Award-winner highlights music at Mexican border

Alejandro Madrid, associate professor of Latin American and Latino studies, UIC

Alejandro Madrid

Musicologist and cultural theorist Alejandro Madrid received the Ruth A. Solie Award from the American Musicological Society for his latest book, Transnational Encounters: Music and Performance at the U.S.-Mexico Border (Oxford University Press, 2011).

Madrid, associate professor of Latin American and Latino studies, studies the connections among modernity, tradition, globalization and identity in music and expressive culture from Mexico, the U.S.-Mexico border and the circum-Caribbean.

Transnational Encounters is a series of essays that examine indigenous, popular and alternative musical practices to challenge perceptions of the border as a homogeneous cultural area.

His previous honors include a 2011 Collaborative Research Fellowship from the American Council of Learned Societies. The fellowship enabled him to spend a year completing research on transnational relations between Cuba, Mexico and the U.S. through a cultural study of the danzón, a dance of Cuban origin that combines European and African elements.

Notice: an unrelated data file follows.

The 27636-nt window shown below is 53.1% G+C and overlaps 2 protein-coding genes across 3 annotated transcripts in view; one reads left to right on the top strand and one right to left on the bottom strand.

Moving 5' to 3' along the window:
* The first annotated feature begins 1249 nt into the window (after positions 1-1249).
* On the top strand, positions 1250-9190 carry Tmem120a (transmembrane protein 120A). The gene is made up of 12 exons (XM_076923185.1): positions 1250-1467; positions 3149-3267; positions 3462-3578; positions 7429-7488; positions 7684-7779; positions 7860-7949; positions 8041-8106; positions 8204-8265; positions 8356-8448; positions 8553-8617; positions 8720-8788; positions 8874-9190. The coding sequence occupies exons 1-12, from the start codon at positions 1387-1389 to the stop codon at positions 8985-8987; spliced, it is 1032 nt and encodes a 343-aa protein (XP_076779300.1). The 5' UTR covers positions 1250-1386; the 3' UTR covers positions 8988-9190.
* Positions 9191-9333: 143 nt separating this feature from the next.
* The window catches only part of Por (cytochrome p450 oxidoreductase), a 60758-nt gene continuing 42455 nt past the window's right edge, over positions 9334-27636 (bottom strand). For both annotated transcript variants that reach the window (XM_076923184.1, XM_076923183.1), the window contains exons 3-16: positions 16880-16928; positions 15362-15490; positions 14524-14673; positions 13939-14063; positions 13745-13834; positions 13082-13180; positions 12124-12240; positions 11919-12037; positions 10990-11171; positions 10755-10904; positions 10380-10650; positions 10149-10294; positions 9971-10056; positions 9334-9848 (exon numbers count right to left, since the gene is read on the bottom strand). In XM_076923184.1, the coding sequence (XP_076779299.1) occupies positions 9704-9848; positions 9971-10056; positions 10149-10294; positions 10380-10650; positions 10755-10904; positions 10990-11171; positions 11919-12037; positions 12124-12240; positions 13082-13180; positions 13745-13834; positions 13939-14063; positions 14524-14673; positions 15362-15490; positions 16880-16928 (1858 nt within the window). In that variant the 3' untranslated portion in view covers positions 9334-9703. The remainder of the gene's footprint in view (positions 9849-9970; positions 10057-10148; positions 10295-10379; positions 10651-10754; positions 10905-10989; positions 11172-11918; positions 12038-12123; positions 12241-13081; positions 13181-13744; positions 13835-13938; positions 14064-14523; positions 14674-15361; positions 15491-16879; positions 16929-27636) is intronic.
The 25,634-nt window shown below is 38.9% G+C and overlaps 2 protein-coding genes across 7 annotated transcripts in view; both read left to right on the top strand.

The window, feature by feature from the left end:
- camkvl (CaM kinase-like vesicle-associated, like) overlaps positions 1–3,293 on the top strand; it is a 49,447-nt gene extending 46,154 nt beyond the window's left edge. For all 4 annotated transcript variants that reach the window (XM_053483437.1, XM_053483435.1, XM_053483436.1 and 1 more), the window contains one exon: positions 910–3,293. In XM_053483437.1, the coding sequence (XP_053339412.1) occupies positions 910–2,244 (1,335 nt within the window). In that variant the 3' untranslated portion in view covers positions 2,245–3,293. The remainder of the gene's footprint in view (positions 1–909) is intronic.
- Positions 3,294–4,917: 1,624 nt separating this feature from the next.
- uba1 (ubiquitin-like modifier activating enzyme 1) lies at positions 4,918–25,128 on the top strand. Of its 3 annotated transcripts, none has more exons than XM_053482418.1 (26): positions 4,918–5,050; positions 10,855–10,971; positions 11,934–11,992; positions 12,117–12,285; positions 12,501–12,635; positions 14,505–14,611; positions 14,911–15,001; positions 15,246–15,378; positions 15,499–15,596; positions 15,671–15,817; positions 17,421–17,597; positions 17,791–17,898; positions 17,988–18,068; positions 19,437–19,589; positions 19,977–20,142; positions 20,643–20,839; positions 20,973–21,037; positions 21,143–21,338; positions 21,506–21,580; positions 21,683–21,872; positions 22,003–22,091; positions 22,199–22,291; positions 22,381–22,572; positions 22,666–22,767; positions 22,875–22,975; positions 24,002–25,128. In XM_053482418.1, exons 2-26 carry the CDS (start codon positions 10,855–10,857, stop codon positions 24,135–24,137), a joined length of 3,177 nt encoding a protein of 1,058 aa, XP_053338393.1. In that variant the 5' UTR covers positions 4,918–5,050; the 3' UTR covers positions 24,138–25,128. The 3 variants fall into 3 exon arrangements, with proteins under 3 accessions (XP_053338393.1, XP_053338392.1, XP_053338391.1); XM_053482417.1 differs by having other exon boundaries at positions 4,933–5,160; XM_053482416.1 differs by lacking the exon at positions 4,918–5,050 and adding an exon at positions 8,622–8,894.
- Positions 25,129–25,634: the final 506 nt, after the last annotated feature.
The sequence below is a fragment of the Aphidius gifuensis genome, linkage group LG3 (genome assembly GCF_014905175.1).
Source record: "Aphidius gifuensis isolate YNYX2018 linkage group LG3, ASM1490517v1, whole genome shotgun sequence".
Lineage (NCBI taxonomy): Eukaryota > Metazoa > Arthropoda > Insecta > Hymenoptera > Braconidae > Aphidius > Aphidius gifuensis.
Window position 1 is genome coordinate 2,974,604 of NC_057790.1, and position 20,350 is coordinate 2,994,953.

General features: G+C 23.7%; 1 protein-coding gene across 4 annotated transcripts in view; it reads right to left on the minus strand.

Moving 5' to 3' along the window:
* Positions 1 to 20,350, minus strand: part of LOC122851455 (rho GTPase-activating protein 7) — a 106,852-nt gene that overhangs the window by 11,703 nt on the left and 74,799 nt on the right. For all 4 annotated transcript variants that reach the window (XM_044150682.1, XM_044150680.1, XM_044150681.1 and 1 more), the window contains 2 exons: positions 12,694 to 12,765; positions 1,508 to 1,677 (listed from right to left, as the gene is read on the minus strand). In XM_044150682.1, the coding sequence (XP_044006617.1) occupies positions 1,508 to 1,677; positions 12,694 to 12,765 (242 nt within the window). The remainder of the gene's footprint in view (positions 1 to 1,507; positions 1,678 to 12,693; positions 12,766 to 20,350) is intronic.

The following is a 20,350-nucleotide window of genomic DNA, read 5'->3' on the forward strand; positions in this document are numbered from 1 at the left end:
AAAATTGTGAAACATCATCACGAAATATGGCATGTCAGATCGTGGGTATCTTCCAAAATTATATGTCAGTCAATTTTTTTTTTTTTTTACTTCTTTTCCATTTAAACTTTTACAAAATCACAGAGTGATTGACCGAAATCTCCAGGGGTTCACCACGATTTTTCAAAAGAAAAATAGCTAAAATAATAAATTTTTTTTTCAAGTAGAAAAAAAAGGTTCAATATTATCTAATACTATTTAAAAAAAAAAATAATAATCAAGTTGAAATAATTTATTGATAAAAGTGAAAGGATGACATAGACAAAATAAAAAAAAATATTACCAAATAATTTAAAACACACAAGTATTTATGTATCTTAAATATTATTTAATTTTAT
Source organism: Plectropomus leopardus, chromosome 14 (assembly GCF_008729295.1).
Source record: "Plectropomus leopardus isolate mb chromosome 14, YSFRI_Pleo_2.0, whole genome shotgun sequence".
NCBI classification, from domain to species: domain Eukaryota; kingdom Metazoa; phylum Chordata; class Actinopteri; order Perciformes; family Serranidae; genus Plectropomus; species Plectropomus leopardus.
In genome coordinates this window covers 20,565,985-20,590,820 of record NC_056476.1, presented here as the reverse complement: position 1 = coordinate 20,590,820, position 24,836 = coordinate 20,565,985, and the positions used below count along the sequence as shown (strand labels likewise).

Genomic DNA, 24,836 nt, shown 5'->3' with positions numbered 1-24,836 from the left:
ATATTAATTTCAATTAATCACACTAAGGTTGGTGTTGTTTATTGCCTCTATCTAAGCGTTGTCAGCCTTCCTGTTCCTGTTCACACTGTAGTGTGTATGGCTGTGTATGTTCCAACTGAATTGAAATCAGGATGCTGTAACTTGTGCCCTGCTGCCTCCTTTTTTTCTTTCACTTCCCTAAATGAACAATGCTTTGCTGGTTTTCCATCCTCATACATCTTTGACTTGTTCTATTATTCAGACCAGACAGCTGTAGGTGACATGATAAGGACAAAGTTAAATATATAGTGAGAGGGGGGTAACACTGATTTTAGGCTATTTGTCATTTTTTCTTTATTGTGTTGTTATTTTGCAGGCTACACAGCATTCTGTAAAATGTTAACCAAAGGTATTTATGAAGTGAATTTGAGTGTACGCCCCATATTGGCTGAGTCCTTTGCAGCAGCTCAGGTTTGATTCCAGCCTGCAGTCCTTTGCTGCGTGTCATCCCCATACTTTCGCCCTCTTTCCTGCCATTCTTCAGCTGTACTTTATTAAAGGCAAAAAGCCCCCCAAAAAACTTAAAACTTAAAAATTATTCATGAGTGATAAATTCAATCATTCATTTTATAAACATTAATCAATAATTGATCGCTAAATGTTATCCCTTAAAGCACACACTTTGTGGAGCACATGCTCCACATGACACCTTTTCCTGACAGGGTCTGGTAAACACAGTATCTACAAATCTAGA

In 2010, Madrid won the Woody Guthrie Book Award from the International Association for the Study of Popular Music’s for  his book Nor-Tec Rifa! Electronic Dance Music from Tijuana to the World. The award honors the best book about popular music studies in the English language.

His first book, Sounds of the Modern Nation: Music, Culture, and Ideas in Post-Revolutionary Mexico, earned the 2005 Casa de las Américas International Musicology Award.

The American Musicological Society gives the annual Solie Award to a collection of musicological essays in any language and in any country.

The prize committee includes scholars from Harvard University, the University of Chicago, Northeastern University, the University of Texas at Austin and the University of Alberta.

The committee praised Madrid’s anthology as “a dynamic example of new geographical and cultural realms of musical scholarship.”

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